Nowhere is this better illustrated than in her first song, “Everything’s Alright,” which clearly defines her character (much like “Heaven on Their Minds” does with Judas), the balance and calm she brings to this combative group of friends, as well as her relationship with both Jesus and Judas. (Incidentally, thanks to recent biblical scholarship, we now know that she could have offered more than one form of “calm.” The Jewish people of that time used extracts of cannabis, the marijuana plant, in their anointing oils and religious incense to help them achieve inner peace and encourage visions. The oil Mary anoints Jesus with may well contain THC. “Sleep and I shall soothe you / Calm you, and anoint you […] And it’s cool and the ointment’s sweet / For the fire in your head and feet / Close your eyes, close your eyes / And relax think of nothing tonight” indeed.)

But “I Don’t Know How to Love Him” expresses her most profound conflict. On a personal level, Jesus returns this affection by treating Mary with respect and genuine love, something almost unheard of. He appreciates her efforts. And… it throws. Her. Completely.

This relationship goes against all social conventions! She’s never been treated like this by a man, with such respect! How does she deal with this? How does she respond to his treatment of her? Her first impulse is to return that affection physically, but she knows that’s not appropriate. She doesn’t know how to express love without physical forms of attentiveness; she genuinely does not know how to love this man. For that matter, is it love? Is it fear? Is it awe? Does she only want friendship, or does she want something more?

“Should I bring him down?” is a question loaded with meaning. She knows she will soon lose him to the movement, either by merely losing his time as he gets busier and busier or because he’ll be arrested. There are layers to “bring him down”: Should she load the baggage of her feelings on him at this pivotal moment and tell him exactly how she feels? Should she demand a place at his side no matter how busy he gets? Should she try to get him to pull back from the movement so she can spend more time with him? He’ll be safer… Then again, she wonders, what would she do if he said he shared her feelings? To live up to that love might be more than she’s capable of…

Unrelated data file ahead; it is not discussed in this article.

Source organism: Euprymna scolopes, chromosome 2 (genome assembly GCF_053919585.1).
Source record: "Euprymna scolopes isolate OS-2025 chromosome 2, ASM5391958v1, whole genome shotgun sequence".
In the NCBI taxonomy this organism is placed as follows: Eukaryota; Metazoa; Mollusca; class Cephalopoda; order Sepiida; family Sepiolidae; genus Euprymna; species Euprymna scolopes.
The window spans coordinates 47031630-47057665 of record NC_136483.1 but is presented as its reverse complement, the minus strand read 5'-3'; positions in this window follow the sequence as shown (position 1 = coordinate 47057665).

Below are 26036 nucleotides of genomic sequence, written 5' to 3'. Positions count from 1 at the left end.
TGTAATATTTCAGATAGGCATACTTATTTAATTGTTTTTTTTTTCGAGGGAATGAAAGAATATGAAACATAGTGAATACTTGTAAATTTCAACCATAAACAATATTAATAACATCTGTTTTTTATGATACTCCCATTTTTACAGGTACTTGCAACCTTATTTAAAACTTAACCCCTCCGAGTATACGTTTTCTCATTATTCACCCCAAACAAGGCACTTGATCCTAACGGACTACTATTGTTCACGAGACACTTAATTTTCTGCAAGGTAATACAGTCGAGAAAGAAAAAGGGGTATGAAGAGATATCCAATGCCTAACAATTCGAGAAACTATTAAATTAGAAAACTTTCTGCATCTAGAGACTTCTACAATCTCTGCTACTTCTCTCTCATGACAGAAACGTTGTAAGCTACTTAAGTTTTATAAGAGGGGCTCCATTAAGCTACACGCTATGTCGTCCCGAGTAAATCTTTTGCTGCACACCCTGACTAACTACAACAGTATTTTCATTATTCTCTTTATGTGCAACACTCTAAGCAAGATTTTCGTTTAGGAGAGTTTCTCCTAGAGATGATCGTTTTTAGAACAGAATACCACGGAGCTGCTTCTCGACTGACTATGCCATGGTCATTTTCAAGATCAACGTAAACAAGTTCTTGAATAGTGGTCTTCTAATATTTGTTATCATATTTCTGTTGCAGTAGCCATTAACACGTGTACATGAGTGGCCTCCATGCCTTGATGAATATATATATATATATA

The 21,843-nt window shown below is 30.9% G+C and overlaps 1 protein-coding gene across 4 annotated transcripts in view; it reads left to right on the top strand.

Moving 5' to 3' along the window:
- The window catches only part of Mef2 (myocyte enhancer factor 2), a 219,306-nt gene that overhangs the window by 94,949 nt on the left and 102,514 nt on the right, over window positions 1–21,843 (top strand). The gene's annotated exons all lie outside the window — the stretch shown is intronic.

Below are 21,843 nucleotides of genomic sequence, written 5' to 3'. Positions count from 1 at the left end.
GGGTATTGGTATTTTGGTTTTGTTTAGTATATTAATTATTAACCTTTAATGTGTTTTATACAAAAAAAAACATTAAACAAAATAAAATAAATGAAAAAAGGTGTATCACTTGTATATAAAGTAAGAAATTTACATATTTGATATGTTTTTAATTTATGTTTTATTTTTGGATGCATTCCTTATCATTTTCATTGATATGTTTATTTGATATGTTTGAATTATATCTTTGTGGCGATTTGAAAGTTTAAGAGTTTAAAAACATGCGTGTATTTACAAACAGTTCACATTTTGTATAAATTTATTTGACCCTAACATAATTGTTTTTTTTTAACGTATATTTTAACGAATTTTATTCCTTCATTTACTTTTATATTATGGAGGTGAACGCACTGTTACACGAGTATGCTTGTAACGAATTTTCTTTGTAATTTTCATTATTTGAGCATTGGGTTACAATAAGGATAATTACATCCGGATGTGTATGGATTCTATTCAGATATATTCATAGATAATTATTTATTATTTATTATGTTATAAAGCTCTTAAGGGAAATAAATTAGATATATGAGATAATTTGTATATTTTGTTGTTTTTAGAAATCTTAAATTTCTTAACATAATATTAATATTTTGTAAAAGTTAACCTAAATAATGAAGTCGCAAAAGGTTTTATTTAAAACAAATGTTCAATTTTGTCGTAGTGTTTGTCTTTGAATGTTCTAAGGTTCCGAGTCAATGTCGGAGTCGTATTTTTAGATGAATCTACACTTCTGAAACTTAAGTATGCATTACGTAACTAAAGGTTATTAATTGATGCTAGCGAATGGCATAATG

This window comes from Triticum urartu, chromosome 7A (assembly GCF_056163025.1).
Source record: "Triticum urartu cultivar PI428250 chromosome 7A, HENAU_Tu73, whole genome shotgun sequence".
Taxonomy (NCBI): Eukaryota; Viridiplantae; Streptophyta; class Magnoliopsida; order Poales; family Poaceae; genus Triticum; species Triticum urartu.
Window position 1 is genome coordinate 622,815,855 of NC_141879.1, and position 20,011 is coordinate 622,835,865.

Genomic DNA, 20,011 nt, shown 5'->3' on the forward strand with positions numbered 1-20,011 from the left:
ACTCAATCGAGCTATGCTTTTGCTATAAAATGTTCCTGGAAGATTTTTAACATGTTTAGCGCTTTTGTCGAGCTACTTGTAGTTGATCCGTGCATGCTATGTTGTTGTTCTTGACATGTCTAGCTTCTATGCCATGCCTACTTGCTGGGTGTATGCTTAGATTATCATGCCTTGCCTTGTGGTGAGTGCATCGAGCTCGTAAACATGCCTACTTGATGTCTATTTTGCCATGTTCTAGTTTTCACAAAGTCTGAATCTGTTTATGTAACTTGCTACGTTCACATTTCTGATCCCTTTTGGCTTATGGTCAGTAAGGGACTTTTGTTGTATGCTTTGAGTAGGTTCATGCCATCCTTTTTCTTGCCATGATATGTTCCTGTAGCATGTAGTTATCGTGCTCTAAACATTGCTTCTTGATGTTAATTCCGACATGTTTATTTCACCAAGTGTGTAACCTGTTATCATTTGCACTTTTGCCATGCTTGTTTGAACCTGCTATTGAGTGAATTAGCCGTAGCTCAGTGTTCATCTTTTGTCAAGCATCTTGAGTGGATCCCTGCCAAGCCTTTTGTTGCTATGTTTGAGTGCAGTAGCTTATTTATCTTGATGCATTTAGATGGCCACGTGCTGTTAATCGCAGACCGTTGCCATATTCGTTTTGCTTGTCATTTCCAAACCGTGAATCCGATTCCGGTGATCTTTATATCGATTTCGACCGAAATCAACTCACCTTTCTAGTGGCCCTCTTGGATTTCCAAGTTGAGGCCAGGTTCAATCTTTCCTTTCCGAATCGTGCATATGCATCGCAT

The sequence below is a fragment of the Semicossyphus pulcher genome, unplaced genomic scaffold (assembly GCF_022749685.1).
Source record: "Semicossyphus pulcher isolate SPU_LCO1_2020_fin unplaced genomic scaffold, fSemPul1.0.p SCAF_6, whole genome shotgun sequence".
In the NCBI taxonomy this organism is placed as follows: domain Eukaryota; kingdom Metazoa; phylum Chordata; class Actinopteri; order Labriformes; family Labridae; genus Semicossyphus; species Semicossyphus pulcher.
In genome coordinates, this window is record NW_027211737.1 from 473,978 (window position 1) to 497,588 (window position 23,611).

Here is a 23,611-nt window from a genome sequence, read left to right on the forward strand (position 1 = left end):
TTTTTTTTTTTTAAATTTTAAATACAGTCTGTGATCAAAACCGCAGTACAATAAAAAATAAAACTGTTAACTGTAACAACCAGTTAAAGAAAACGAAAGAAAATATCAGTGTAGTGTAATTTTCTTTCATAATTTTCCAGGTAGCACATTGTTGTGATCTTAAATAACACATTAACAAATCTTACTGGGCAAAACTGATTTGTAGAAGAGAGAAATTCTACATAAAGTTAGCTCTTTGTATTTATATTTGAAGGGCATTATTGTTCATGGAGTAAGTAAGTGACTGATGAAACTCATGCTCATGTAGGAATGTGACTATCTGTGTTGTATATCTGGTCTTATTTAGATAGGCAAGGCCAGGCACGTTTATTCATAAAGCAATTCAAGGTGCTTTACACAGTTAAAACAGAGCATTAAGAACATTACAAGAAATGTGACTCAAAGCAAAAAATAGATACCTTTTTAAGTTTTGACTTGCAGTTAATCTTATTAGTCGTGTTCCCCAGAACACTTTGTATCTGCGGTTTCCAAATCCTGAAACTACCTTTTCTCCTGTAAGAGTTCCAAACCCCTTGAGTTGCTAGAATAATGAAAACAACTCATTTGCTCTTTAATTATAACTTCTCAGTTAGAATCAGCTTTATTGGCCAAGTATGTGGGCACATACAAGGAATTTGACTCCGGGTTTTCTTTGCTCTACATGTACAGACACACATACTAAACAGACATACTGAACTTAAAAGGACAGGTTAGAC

Since they didn’t have psychiatrists then, she sings the blues instead. (Indeed, the fact that the number is essentially blues leads me to urge your performer to study Janis Joplin along with the previously named musical influences for the feel and some vocal stylings.) She is in love with Jesus and can’t decide whether or not to tell him.

This, of course, makes it all the more tragic when it’s too late. “Could We Start Again Please?” is crushing because she has lost forever her chance to express her love to Jesus. She was scared, and now she’s lost him. It’s like a fly ball in left field that she never saw coming. She wants to turn back the clock, calm him, anoint him again, feel his hand in hers. She feels desperate and confused. How did things get so out of hand? Why is Jesus taking things to such an extreme? Mary says she’s been both living to see him and dying to see him, that she’s been hopeful but also now pessimistic. Like Jesus himself, like his movement, this moment is rife with emotional and intellectual contradictions. Mary even echoes Judas’ opinion that Jesus has gone too far, begging Jesus to stop all this – just as Judas had. Even Mary no longer believes that Jesus is on the right path… could it be because he’s not?

Unfortunately, like many of the gray areas JCS presents for contemplation, this is where we leave Mary: shocked, sad, and scared. Visually, Mary appears again in many productions during the trial and at the crucifixion, but neither scene would leave her in much better shape. The image in my mind of the last moment we see Mary is not unlike the 2000 film, but… somewhat darker. Think Bouguereau’s Pietà, sitting quietly like a woman in mourning, lifting her head stoically and resentfully despite the tears on her face. She’s been changed… yes, really changed.

My Two Cents